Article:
The space brings together the best of luxury craftsmanship. Pleators, embroiderers, hatters: eleven art houses are now grouped together in 19M, a huge building at the gates of Paris. Haute-couture collections are embodied there, and unique know-how is passed on.

The initiative comes from Chanel: to bring together in the same space the “little hands” who contribute to its collections, and who were until then dispersed in Paris and its inner suburbs. After thirty months of work, the 19M (19 in reference to the 19th arrondissement and the date of birth of Coco Chanel, August 19, 1883; M in reference to “mode”, “mains”, “manufactures”) has been welcoming since March 2021 eleven art houses and 600 artisans. It is officially inaugurated this Thursday by Emmanuel Macron.

Installed on a vast plateau bathed in sunshine, with a view of the Saint-Denis canal, the Montex workshop lives for embroidery. Around a large U-shaped desk, three generations of women are busy. It is a production office, where elements are assembled for a bag from the Métiers d’Art collection presented in December 2021. Elisabeth, 61, designer is about to pass the torch. After four decades at Montex, she will leave the workshop “with great emotion” in April, not without having passed on his helping hand and his view to his colleagues. “My guardian was Babeth!“says Karima, 44, gently, in front of his stitching machine. “She taught me everything: reproduce a drawing by size, how to enlarge without the visual showing too much. I watched it a lot“. As Illona, ​​an apprentice focused on a bead embroidery design, does today: “I am fascinated by embroidery, accumulating pieces, beads, to create a landscape. It’s impressive, because it’s hours and hours of work“.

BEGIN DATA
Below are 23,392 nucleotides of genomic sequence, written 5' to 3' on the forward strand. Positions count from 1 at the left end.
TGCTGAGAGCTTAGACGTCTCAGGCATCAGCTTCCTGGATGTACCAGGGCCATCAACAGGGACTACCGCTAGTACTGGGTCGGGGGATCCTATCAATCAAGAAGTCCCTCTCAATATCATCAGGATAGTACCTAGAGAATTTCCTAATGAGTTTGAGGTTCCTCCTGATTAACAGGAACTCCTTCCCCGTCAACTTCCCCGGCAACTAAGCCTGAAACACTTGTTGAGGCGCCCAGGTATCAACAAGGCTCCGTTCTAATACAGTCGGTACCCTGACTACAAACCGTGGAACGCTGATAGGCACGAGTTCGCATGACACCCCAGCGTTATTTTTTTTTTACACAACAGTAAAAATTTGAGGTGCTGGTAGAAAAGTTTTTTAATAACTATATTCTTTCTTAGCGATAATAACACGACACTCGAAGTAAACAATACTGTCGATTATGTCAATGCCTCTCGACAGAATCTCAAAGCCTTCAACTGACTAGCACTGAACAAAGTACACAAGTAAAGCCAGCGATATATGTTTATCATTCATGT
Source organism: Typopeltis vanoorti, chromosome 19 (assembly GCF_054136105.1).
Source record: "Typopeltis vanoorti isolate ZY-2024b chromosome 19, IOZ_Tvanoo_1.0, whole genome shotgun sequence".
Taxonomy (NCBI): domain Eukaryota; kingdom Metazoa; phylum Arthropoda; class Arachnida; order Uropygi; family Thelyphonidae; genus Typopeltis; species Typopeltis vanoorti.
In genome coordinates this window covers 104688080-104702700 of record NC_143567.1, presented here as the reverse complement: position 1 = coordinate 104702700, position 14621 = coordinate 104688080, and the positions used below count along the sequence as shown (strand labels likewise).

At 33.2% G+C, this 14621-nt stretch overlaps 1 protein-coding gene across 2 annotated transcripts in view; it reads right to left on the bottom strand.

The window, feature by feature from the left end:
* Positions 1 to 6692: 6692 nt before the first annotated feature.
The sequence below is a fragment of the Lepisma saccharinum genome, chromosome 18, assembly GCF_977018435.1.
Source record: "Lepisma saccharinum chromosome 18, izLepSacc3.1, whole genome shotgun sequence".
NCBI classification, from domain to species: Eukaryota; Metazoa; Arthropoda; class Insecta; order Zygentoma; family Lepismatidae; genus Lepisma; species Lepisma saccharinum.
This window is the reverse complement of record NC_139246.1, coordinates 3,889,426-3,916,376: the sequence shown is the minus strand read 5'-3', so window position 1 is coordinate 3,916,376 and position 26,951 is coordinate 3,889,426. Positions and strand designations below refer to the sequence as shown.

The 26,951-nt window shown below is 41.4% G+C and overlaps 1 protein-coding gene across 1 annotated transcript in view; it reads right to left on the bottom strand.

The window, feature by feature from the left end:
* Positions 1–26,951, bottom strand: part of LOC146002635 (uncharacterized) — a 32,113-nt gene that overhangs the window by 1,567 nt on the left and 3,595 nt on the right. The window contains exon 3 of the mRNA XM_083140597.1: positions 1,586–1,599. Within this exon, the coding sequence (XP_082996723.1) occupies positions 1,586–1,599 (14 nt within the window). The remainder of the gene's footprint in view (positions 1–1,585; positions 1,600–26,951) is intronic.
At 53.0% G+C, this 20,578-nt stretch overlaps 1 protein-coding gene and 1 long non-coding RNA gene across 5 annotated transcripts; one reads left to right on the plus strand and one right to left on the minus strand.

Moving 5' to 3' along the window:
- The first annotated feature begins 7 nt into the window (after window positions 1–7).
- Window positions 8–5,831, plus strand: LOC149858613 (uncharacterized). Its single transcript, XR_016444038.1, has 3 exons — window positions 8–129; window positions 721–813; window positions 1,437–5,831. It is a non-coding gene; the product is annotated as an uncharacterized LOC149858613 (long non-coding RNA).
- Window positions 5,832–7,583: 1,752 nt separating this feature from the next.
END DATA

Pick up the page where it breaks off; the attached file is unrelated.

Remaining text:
On each floor of this huge building built between Aubervilliers and Paris, the past rubs shoulders with the present without a hitch. As with Lognon, the pleater. In the aisles are rows of hundreds of rolls of very graphic kraft sheets whose beauty catches the eye; molds folded by hand, which will wrinkle the material, rolled up in these oven-baked boxes.

These models are created and then folded by hand by Marion Moinier, 30 years old, craftswoman, but not a museum guard: "Heritage curator? No ! I find that backward-looking whereas our job is not at all. Certainly there are very few of us, but the profession is far from disappearing"Because there are many candidates for pleaters, and places are expensive, explains Léna Bossard, one of the small hands of the Lognon house: "It's a profession that can only be learned inside this workshop, there is no school, no training. It's a series of gestures, a choreography that we will repeat and repeat. The learner will instinctively repeat the mirror gestures of the trainer with whom they wrinkle".

Maison Michel too, we work in pairs. Here we comb the heads. Boaters, capelines, caps, first take shape on a piece of wood thanks to Elodie Desfleurs Ladouée, hatter (note: she wants us to keep the male form). His helping hand, a dozen people master it in France; a job on the wire: "I am very demanding, and I can afford it here. It's much more difficult to work the old way, it takes time. The industrial millinery is much more competitive than me since it works with the press, with aluminum models. Me, I must have an irreproachable quality".

Within the houses established in the 19M, a hundred craftsmen are recruited each year.